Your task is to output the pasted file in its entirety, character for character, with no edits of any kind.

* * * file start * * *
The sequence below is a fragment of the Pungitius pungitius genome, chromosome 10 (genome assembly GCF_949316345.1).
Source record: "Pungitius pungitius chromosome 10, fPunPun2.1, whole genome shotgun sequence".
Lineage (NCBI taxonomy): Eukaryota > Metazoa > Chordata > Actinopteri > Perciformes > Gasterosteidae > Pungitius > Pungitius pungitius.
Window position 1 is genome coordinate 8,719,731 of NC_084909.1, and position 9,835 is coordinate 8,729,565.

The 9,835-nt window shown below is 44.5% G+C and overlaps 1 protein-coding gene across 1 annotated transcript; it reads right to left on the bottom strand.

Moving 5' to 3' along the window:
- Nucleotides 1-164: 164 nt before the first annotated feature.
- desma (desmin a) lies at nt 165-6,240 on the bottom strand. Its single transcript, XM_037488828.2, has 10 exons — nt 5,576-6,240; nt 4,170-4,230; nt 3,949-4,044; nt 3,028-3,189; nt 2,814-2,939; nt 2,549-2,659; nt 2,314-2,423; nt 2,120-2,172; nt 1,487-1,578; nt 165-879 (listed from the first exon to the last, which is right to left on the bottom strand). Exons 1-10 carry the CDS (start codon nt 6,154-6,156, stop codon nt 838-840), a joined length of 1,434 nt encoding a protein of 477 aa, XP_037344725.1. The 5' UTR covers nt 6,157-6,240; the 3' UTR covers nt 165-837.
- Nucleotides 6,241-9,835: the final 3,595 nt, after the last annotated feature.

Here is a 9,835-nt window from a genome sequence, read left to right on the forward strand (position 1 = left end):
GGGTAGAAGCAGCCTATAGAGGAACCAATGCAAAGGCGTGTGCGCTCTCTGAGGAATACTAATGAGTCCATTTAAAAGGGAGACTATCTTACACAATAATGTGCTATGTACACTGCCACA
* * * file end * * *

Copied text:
The sequence below is a fragment of the Pungitius pungitius genome, chromosome 10 (genome assembly GCF_949316345.1).
Source record: "Pungitius pungitius chromosome 10, fPunPun2.1, whole genome shotgun sequence".
Lineage (NCBI taxonomy): Eukaryota > Metazoa > Chordata > Actinopteri > Perciformes > Gasterosteidae > Pungitius > Pungitius pungitius.
Window position 1 is genome coordinate 8,719,731 of NC_084909.1, and position 9,835 is coordinate 8,729,565.

The 9,835-nt window shown below is 44.5% G+C and overlaps 1 protein-coding gene across 1 annotated transcript; it reads right to left on the bottom strand.

Moving 5' to 3' along the window:
- Nucleotides 1-164: 164 nt before the first annotated feature.
- desma (desmin a) lies at nt 165-6,240 on the bottom strand. Its single transcript, XM_037488828.2, has 10 exons — nt 5,576-6,240; nt 4,170-4,230; nt 3,949-4,044; nt 3,028-3,189; nt 2,814-2,939; nt 2,549-2,659; nt 2,314-2,423; nt 2,120-2,172; nt 1,487-1,578; nt 165-879 (listed from the first exon to the last, which is right to left on the bottom strand). Exons 1-10 carry the CDS (start codon nt 6,154-6,156, stop codon nt 838-840), a joined length of 1,434 nt encoding a protein of 477 aa, XP_037344725.1. The 5' UTR covers nt 6,157-6,240; the 3' UTR covers nt 165-837.
- Nucleotides 6,241-9,835: the final 3,595 nt, after the last annotated feature.

Here is a 9,835-nt window from a genome sequence, read left to right on the forward strand (position 1 = left end):
GGGTAGAAGCAGCCTATAGAGGAACCAATGCAAAGGCGTGTGCGCTCTCTGAGGAATACTAATGAGTCCATTTAAAAGGGAGACTATCTTACACAATAATGTGCTATGTACACTGCCACA